Maoism and the people

Maoist Internationalist Movement mim3 at nyxfer.blythe.org
Sun Sep 10 20:48:06 MDT 1995


Just so we are all clear, the Peruvian Communist Party
and MIM have no connection to the Khmer Rouge. The
Khmer Rouge has denounced our politics as counterrevolutionary.
On the other hand, for die-hard anti-communists I point
out that Democrats in Congress and George Bush as president
gave the Khmer Rouge military aid.

I'd also recommend reading the Monthly Review book
on Kampuchea. The evacuation of the city was a rational
solution to the problem of disruption of agriculture
caused by U.S. bombing, war and the cut-off of international
food-aid upon the collapse of the U.S. puppet regime.

It's not really appropriate for intellectuals in the West to
be talking about the Khmer Rouge this way when a) They
don't offer a better way to have handled the crisis in 1975
b) They failed to stop U.S. imperialism from creating the
situation.

In other words, it's too easy to criticize people
in state power and thereby prefer not holding it.

mim3 for the Maoist Internationalist Movement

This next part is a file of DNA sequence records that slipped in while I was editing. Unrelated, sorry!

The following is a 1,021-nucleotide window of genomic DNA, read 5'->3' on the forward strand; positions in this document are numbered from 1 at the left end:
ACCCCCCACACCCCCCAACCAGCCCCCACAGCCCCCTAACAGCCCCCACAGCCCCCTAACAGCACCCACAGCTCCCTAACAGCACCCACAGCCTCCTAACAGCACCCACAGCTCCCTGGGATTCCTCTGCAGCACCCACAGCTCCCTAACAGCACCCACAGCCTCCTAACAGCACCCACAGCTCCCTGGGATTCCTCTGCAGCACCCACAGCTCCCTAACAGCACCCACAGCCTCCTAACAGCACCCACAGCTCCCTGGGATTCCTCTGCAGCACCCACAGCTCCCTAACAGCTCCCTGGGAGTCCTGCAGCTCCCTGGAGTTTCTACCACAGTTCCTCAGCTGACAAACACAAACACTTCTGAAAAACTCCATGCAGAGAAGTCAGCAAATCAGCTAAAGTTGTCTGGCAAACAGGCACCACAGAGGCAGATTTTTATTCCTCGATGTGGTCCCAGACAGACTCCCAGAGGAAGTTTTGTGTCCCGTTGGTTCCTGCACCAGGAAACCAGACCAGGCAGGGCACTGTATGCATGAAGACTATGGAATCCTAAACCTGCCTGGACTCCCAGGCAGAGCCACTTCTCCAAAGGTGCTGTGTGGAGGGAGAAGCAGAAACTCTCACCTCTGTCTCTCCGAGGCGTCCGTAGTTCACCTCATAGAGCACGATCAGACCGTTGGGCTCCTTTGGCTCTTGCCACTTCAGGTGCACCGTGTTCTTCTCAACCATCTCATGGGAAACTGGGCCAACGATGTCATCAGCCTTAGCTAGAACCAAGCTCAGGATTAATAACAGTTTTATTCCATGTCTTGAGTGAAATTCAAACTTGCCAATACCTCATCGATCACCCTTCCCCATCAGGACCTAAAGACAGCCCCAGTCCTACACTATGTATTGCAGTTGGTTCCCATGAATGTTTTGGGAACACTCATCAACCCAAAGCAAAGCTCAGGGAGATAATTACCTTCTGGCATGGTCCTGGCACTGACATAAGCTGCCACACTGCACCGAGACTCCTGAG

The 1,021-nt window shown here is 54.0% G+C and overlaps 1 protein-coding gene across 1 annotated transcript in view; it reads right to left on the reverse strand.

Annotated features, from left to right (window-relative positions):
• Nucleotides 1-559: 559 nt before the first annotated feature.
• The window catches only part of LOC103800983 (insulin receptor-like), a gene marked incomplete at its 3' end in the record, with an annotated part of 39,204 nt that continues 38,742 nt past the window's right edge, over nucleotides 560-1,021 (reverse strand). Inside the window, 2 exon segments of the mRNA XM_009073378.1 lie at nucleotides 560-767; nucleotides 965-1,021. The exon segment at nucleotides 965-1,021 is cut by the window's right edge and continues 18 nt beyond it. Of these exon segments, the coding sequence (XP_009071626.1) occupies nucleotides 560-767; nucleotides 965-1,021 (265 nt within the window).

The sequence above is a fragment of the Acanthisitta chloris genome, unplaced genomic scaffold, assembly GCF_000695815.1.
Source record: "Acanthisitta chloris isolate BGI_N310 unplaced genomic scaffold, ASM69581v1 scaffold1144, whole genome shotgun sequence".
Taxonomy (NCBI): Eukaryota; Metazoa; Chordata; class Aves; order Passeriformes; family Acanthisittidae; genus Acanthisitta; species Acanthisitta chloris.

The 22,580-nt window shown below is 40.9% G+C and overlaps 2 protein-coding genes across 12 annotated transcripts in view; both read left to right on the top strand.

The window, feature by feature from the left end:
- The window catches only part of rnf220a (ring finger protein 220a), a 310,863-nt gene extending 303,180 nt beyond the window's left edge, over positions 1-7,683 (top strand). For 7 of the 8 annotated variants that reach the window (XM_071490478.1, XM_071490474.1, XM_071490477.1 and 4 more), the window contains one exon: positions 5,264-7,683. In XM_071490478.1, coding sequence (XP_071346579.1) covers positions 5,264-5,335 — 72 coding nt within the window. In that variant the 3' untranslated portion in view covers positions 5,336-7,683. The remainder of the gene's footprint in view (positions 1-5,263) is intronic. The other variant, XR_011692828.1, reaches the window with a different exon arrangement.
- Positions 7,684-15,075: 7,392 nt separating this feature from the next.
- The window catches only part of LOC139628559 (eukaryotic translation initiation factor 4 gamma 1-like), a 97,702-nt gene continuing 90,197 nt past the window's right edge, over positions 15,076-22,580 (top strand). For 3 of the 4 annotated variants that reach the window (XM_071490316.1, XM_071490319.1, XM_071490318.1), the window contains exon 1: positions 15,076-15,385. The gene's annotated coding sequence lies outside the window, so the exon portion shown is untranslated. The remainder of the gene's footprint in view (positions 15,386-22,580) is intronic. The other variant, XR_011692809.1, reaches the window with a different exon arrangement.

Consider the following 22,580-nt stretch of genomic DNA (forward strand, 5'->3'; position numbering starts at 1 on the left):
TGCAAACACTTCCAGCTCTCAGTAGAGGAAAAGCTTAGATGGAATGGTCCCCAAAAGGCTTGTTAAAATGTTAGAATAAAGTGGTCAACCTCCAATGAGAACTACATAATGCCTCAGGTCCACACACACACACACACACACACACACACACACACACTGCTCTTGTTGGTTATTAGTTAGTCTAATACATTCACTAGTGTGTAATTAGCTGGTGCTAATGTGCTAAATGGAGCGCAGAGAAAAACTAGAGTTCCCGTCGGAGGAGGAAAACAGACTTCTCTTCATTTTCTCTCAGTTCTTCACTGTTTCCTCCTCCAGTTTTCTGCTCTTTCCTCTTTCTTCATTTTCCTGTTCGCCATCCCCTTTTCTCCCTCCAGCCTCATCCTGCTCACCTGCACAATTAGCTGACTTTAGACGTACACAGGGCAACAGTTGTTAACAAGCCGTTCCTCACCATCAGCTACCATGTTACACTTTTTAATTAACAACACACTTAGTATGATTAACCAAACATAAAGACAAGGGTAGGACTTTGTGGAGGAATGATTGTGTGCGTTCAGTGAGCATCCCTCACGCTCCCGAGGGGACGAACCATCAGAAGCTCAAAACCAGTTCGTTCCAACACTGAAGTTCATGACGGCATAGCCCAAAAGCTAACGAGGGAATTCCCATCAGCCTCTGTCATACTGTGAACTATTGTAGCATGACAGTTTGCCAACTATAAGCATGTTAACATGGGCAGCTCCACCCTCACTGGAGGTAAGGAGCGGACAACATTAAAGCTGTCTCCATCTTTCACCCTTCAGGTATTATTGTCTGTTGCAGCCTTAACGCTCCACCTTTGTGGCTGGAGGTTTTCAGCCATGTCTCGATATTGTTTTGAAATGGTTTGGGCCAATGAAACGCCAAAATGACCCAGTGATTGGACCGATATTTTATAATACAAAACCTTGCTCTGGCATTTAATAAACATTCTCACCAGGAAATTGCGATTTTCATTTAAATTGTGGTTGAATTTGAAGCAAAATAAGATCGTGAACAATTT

On Sun, 10 Sep 1995 glevy at acnet.pratt.edu wrote:

> Maoist Internationalist Movement wrote:
>
> > How could the Peruvian Communist Party become
> > such a threat to the state, if it did not have
> > support from the people, support that more than
> > makes up for their lack of rich high-tech backers like
> > U.S. imperialism?
> >
> Let's move away from Peru and go to Kampuchea under Pol Pot. Did the
> Khymer Rouge policy towards re-educating urban residents, professionals,
> and intellectuals not look to the experience of Mao's policy during the
> Cultural Revolution for inspiration?
>
> Isn't it not only a question of what some Marxists do to seize power, but
> what they do also to hold state power?
>
> Jerry
>
>
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>


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